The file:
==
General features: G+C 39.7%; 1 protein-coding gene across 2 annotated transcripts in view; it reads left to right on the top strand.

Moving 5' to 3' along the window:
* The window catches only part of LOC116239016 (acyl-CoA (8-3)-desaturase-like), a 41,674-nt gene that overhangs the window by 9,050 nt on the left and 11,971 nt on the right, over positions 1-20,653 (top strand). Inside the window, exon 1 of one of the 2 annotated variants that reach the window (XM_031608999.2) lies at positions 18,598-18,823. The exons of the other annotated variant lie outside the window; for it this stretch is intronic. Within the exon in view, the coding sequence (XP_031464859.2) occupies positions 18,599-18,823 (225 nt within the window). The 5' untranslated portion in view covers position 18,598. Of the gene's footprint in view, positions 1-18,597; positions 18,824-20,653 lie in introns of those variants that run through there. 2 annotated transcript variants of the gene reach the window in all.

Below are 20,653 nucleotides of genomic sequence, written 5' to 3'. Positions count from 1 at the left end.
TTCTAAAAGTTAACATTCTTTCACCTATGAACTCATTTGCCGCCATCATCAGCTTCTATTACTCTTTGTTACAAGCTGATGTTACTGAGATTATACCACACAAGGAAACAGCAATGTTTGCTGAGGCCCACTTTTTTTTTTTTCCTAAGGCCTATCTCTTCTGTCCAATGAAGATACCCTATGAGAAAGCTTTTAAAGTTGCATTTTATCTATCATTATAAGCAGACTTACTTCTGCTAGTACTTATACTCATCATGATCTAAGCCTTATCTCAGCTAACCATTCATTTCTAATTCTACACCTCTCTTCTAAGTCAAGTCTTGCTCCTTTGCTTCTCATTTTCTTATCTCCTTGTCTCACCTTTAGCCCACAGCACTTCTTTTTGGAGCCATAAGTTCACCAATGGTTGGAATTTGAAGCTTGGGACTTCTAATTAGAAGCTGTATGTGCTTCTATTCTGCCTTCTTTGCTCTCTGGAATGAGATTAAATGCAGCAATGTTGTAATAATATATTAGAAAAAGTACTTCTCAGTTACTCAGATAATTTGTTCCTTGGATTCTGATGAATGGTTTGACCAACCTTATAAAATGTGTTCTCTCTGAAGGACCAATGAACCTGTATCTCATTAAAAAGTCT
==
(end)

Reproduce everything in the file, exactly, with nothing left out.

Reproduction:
General features: G+C 39.7%; 1 protein-coding gene across 2 annotated transcripts in view; it reads left to right on the top strand.

Moving 5' to 3' along the window:
* The window catches only part of LOC116239016 (acyl-CoA (8-3)-desaturase-like), a 41,674-nt gene that overhangs the window by 9,050 nt on the left and 11,971 nt on the right, over positions 1-20,653 (top strand). Inside the window, exon 1 of one of the 2 annotated variants that reach the window (XM_031608999.2) lies at positions 18,598-18,823. The exons of the other annotated variant lie outside the window; for it this stretch is intronic. Within the exon in view, the coding sequence (XP_031464859.2) occupies positions 18,599-18,823 (225 nt within the window). The 5' untranslated portion in view covers position 18,598. Of the gene's footprint in view, positions 1-18,597; positions 18,824-20,653 lie in introns of those variants that run through there. 2 annotated transcript variants of the gene reach the window in all.

Below are 20,653 nucleotides of genomic sequence, written 5' to 3'. Positions count from 1 at the left end.
TTCTAAAAGTTAACATTCTTTCACCTATGAACTCATTTGCCGCCATCATCAGCTTCTATTACTCTTTGTTACAAGCTGATGTTACTGAGATTATACCACACAAGGAAACAGCAATGTTTGCTGAGGCCCACTTTTTTTTTTTTCCTAAGGCCTATCTCTTCTGTCCAATGAAGATACCCTATGAGAAAGCTTTTAAAGTTGCATTTTATCTATCATTATAAGCAGACTTACTTCTGCTAGTACTTATACTCATCATGATCTAAGCCTTATCTCAGCTAACCATTCATTTCTAATTCTACACCTCTCTTCTAAGTCAAGTCTTGCTCCTTTGCTTCTCATTTTCTTATCTCCTTGTCTCACCTTTAGCCCACAGCACTTCTTTTTGGAGCCATAAGTTCACCAATGGTTGGAATTTGAAGCTTGGGACTTCTAATTAGAAGCTGTATGTGCTTCTATTCTGCCTTCTTTGCTCTCTGGAATGAGATTAAATGCAGCAATGTTGTAATAATATATTAGAAAAAGTACTTCTCAGTTACTCAGATAATTTGTTCCTTGGATTCTGATGAATGGTTTGACCAACCTTATAAAATGTGTTCTCTCTGAAGGACCAATGAACCTGTATCTCATTAAAAAGTCT